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In The Loop

Peter Capaldi and James Gandolfini in In the Loop

Bumbling & Bungling Toward War

When Secretary of State Colin L. Powell gave his now-infamous address to the United Nations General Assembly on February 6, 2003, arguing in favor of a military invasion of Iraq, he had at his disposal not only the cooked, barely vetted, and sharply angled intelligence provided by CIA director George Tenet. He also relied on an intelligence white paper supplied by British Prime Minister Tony Blair that analyzed Iraq’s biological warfare capabilities. (Powell paused in his presentation to say it was “particularly fine.”)

Within a couple of weeks of Powell’s address, the British report was discredited in both this country and the United Kingdom as the product of plagiarisms from an article published by an Iraqi-born California graduate student, drawing largely from documents he got from another Shia exile from Saddam Hussein’s Iraq, a man with contacts at the US State Department.

It’s hard to believe that even a master of satire like novelist Evelyn Waugh could imagine such a deliciously incompetent and elegant circularity of events. Of course, Armando Iannucci’s In the Loop didn’t benefit from the mordant creative vision of a Waugh as he and four co-writers put together the script for their movie, which deals with a fictionalized and telescoped version of the period leading up to the start of the Iraq war. Iraq is never mentioned but there’s never any doubt about the target of this film’s savage humor.

Iannucci and his collaborators may lack Waugh’s refined mordancy but their movie takes off from a bit that’s reminiscent of one of his narrative ploys. Simon Foster (Tom Hollander), a boob of a junior minister in Her Majesty’s Government, answers an unexpected question from a BBC interviewer about rumors of American preparation for a Mideast war by stammering that “war is unforeseeable.” This gaff of clumsy ambiguity brings down on his addled pate the wrath of Malcolm Tucker (Peter Capaldi), the prime minister’s scabrously vitriolic communications director. (“In the words of the late, great Nat fucking King Cole, unforeseeable is what you are!”)

Since the Brits are trying to dodge speculation about their intentions, the spin-challenged Simon’s inartful evasiveness is decidedly counterproductive. Nonetheless, he is sent to Washington to reconnoiter the political landscape. Toby (Chris Addison), his new, young, and diffidently unreliable political advisor, comes along, beds down for a night with an aide to an anti-American diplomat (Anna Chlumsky, who made kissy face with McCaulay Culkin in My Girl when she was 10), and manages to inadvertently alert most of official Washington to the existence of a supposedly secret war-planning committee headed by an acerbically superior hawk (David Rasche) who seems modeled after the rigidly reactionary Bush administration diplomat John Bolton. Meanwhile, for reasons I never got, and which may not have been given, Tucker shows up to tangle with a dovish American general (James Gandolfini) who is his match in baroquely nasty insults.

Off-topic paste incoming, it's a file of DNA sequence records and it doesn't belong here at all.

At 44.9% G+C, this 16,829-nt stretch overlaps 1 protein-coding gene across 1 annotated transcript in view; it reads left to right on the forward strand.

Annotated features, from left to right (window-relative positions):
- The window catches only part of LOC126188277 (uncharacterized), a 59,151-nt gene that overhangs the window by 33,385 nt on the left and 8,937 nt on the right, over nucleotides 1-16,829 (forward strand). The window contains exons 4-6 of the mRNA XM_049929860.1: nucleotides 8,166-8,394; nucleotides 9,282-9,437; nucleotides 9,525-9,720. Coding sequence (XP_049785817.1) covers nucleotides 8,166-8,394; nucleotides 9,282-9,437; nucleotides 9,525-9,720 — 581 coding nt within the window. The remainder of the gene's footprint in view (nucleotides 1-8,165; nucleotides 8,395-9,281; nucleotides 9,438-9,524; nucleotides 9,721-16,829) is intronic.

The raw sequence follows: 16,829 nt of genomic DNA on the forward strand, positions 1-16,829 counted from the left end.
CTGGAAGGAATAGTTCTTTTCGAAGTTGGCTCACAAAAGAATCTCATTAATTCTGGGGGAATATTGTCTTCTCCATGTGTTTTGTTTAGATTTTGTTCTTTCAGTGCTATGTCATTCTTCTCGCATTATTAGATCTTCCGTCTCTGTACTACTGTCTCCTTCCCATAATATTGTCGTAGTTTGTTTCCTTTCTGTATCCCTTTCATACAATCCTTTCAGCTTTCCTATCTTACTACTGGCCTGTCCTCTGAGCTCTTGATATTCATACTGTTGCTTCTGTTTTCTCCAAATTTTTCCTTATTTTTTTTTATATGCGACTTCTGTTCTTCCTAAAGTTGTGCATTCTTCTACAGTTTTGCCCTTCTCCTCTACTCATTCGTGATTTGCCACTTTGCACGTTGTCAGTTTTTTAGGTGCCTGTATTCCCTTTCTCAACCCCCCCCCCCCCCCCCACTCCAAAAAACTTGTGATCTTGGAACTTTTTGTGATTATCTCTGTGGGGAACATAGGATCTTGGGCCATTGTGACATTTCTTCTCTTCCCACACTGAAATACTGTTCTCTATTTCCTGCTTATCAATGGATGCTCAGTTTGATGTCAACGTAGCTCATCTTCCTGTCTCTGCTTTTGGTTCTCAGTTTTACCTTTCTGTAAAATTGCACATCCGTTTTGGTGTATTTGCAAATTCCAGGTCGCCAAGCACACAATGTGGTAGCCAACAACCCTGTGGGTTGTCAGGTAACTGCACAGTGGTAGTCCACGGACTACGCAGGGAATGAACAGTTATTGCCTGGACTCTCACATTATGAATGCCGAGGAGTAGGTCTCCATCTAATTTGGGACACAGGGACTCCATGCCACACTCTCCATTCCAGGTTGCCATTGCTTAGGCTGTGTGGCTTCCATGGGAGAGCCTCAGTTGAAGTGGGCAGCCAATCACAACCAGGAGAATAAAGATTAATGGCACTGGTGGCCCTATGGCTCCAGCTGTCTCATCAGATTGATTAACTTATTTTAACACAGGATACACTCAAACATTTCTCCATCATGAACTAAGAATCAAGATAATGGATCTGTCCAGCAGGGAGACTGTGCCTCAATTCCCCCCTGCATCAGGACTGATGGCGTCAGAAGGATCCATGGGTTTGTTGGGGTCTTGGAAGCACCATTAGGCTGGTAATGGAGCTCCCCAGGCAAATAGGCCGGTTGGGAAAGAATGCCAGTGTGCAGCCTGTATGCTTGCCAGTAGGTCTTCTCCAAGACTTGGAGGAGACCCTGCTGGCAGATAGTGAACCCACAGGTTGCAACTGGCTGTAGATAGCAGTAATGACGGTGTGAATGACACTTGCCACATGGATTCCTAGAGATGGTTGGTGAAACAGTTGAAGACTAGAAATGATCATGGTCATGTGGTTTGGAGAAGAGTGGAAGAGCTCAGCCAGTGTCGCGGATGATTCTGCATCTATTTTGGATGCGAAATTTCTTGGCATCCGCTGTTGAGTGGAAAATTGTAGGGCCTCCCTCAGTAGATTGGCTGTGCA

The immediate antecedent for In the Loop is Iannucci’s limited BCC TV comedy series The Thick of It, but its roots stretch back to the earlier BBC series Yes Minister, and even further to the famous British sketch review Beyond the Fringe. In the Loop has a sketch comedy tone and feels like several TV episodes stitched together. Now and then it sounds improvisatory, and reportedly Iannucci encouraged the actors to occasionally ad lib. This probably contributed to the gradually increasing hit-or-miss character of the proceedings. The movie is a combination of incisive waggishness and slapdash busyness. At first, it moves along with a bracing if mildly disorienting high velocity, but toward the end, the filmmakers’ inventiveness flags and the movie seems just to tail off.

I’m inclined to be forgiving about its lapses; decent political satire on film is so rare that some tolerance in return seems appropriate. In the Loop’s democratically cynical embrace of all its characters is somehow a little comforting. It’s a mad marathon of political backstabbing and buckpassing.

One of the problems satirists have had to confront is the competition reality sometimes poses. Just the other day, Colin Powell blew into town with an equally inspiring crew of motivational speakers for a one-day event. (Admission was only $5 a head.) Powell’s topic was leadership. See what I mean?

Watch the trailer for In The Loop

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